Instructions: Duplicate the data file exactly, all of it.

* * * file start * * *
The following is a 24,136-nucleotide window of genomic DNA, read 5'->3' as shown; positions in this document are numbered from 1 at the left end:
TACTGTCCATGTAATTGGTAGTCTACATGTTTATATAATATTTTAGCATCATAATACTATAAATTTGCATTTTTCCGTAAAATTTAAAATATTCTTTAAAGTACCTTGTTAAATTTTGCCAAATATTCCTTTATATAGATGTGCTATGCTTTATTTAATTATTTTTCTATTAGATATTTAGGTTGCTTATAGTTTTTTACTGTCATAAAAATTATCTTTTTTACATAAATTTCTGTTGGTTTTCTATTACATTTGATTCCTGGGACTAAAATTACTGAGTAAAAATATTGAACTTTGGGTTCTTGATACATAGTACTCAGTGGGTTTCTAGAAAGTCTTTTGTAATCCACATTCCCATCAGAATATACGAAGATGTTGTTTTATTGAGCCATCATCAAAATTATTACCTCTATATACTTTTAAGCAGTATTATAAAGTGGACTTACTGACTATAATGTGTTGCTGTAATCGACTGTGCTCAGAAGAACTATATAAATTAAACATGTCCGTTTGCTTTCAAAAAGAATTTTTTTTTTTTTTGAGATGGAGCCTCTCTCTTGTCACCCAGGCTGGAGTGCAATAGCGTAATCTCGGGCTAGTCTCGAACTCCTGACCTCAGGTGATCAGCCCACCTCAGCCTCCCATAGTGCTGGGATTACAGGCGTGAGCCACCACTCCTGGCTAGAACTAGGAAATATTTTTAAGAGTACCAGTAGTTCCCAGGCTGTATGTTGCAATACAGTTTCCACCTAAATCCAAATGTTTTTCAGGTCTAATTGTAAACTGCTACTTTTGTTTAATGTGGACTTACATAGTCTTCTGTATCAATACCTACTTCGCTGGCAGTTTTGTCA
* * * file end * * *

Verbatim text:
The following is a 24,136-nucleotide window of genomic DNA, read 5'->3' as shown; positions in this document are numbered from 1 at the left end:
TACTGTCCATGTAATTGGTAGTCTACATGTTTATATAATATTTTAGCATCATAATACTATAAATTTGCATTTTTCCGTAAAATTTAAAATATTCTTTAAAGTACCTTGTTAAATTTTGCCAAATATTCCTTTATATAGATGTGCTATGCTTTATTTAATTATTTTTCTATTAGATATTTAGGTTGCTTATAGTTTTTTACTGTCATAAAAATTATCTTTTTTACATAAATTTCTGTTGGTTTTCTATTACATTTGATTCCTGGGACTAAAATTACTGAGTAAAAATATTGAACTTTGGGTTCTTGATACATAGTACTCAGTGGGTTTCTAGAAAGTCTTTTGTAATCCACATTCCCATCAGAATATACGAAGATGTTGTTTTATTGAGCCATCATCAAAATTATTACCTCTATATACTTTTAAGCAGTATTATAAAGTGGACTTACTGACTATAATGTGTTGCTGTAATCGACTGTGCTCAGAAGAACTATATAAATTAAACATGTCCGTTTGCTTTCAAAAAGAATTTTTTTTTTTTTTGAGATGGAGCCTCTCTCTTGTCACCCAGGCTGGAGTGCAATAGCGTAATCTCGGGCTAGTCTCGAACTCCTGACCTCAGGTGATCAGCCCACCTCAGCCTCCCATAGTGCTGGGATTACAGGCGTGAGCCACCACTCCTGGCTAGAACTAGGAAATATTTTTAAGAGTACCAGTAGTTCCCAGGCTGTATGTTGCAATACAGTTTCCACCTAAATCCAAATGTTTTTCAGGTCTAATTGTAAACTGCTACTTTTGTTTAATGTGGACTTACATAGTCTTCTGTATCAATACCTACTTCGCTGGCAGTTTTGTCA